|Birth: ||Jul. 17, 1941|
|Death: ||Sep. 7, 2004|
Of Polish descent, Peter was raised in Bridgeport, where his youthful interest in art began. As a teenager working as a mail clerk, he was able to display his paintings in the mail room and a local newspaper wrote a story about it.
Pete moved to New York City.
In the 1960's, the antiwar movement was important to Pete and he attended a protest rally held at a Joan Baez concert. He was among the few who went on stage and burned his draft card. He later quipped that he felt it was one of the most important days he ever spent, though that demonstration came after he served in the Army. At the end of his service in the 1960's, Pete went to Europe (with $10,000 stipend) to explore its art and culture.
Returning to New York from Europe, he attended the Art Students League, taking courses, among others, in graphic design.
From 1971 until his death, he lived in Baltimore and primarily settled in Waverly, an historic family neighborhood. Pete studied art at the Community College of Baltimore and at Morgan State University.
In the late 1970's, he joined an art collective and co-op studio on the top floor of an historic building mid-town on Charles Street, exhibiting his work at in-house exhibitions and at other neighborhood galleries. Peter also exhibited in a group show at WomanArt Gallery in New York City. In 1981, he participated in the revived "Salon de Refuse" exhibition, a protest show for all artists not selected for the Maryland Biennual held at the Baltimore Museum of Art. That "Salon" proved more important than the Maryland Show and received more public attention.
Between 1993-1999, he owned an art gallery known as "SubZero" on 31st Street in Waverly, which garnered him notice in the Sunpapers. Pete is credited for illustrating the cover for the book "Texas In the Morning" in 1994. And in 1999, his paintings were featured in the movie "Girl Interrupted." His work and gallery were spotlighted in local magazine reviews and he was part of an art group photographed for an article published in "Baltimore Magazine" in 2002.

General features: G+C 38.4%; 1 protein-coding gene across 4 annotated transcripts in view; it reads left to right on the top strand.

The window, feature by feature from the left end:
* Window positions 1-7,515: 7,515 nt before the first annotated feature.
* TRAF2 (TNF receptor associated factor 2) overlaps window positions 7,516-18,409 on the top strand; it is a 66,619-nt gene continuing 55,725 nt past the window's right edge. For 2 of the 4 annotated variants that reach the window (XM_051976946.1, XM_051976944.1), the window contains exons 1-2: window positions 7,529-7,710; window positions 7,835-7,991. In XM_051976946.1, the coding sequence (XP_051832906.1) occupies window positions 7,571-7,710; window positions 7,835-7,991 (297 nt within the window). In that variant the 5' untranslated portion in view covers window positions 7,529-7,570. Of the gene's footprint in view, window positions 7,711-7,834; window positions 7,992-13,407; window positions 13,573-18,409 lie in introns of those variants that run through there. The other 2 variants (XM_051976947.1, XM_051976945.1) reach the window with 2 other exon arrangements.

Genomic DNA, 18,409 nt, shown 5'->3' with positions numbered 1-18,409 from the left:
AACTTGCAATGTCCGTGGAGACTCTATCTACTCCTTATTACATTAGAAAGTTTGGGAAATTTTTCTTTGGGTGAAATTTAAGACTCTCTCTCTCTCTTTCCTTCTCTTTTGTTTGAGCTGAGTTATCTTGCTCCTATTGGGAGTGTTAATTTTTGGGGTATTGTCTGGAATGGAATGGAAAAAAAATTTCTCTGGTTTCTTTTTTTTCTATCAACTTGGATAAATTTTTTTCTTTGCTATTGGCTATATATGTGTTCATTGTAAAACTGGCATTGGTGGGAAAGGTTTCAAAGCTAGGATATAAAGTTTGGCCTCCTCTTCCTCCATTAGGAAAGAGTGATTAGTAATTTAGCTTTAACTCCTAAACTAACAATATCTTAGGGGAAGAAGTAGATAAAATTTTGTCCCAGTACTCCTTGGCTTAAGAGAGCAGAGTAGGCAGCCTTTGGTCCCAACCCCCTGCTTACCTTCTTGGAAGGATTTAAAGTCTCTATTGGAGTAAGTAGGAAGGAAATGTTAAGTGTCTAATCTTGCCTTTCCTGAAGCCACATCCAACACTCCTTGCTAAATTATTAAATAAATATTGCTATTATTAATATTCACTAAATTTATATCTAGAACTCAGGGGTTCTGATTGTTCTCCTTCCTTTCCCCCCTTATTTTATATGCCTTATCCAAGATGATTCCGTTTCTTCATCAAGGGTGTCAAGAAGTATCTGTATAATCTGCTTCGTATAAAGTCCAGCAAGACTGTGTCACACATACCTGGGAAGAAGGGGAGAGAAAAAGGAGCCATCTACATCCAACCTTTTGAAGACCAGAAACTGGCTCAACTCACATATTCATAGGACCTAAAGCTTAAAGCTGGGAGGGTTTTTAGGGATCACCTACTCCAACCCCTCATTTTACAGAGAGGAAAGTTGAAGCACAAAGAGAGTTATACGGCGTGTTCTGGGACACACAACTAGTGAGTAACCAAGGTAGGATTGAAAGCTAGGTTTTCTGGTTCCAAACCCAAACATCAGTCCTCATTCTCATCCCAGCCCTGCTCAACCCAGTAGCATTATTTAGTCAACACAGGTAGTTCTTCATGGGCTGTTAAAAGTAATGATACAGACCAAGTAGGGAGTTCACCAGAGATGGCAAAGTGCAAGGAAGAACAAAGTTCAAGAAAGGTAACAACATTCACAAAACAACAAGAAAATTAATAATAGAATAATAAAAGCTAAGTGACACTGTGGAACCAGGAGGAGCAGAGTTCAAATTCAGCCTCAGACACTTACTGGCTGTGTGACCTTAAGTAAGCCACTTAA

Peter's art was prolific, and his imagination and resourcefullness allowed his use of everyday objects as his canvas. He worked in oils and other media, including assemblage and photography. And he loved painting "en plein air' as well as in his studio. A favorite spot to paint was Stoney Run, a large stream with big rocks located behind The Johns Hopkins University. Along with other concerned citizens, he monitored its pollution, and loving its seclusion, painted a large body of work at that site.
Peter was a creatively unique individual and always enjoyed being himself. His labors included house painting and as a visiting nurse to home-bound invalids. He loved people and animals, and was extremely well-read. Politics and other hot topics were always open to discussion. Pete would move his living quarters to various locations, but never left the Waverly community. He cultivated many friends there.
The remaining body of his art work is owned by his children, his brother, and friends. A portrait of him by Leonard Marion Bahr (see signed portrait), remains in the Bahr collection.
Peter was cremated, and a memorial was held in his honor at St. John's United Methodist Church. At Pete's request, his ashes are being scattered around the world, and some are already in Japan, Korea, and in parts of Europe.
Pete was the father of two children, son, Peter A. Zawadzki of Arlington, VA and daughter, Sonya Bleakly, of Baltimore, MD, and a brother to Richard Zawadzki, of Bridgeport, CT.
For more info on Peter's life and art see: "cooldaddio.net" and "wikipedia.org"
Specifically: ashes scattered around the world
Created by: msb
Record added: Jul 29, 2005
Find A Grave Memorial# 11446102
Just discovered this site, Pedro. Will always remember our shared house experience in Charles Village as a wonderful time. Cigarette hanging out of the corner of your mouth and a paintbrush in your hand.|
Joseph D Harding III
Added: Apr. 21, 2012
Peter, thank you for all the laughter and all you brought to my life when I really needed it. There will be music, art and laughter when I think of you. Thanks for the story about Joan Baez and the burning of the draft card. You are one of the jewels o...(Read more)|
Added: Jan. 29, 2008
Happy Birthday Pete.|
Added: Jul. 17, 2007
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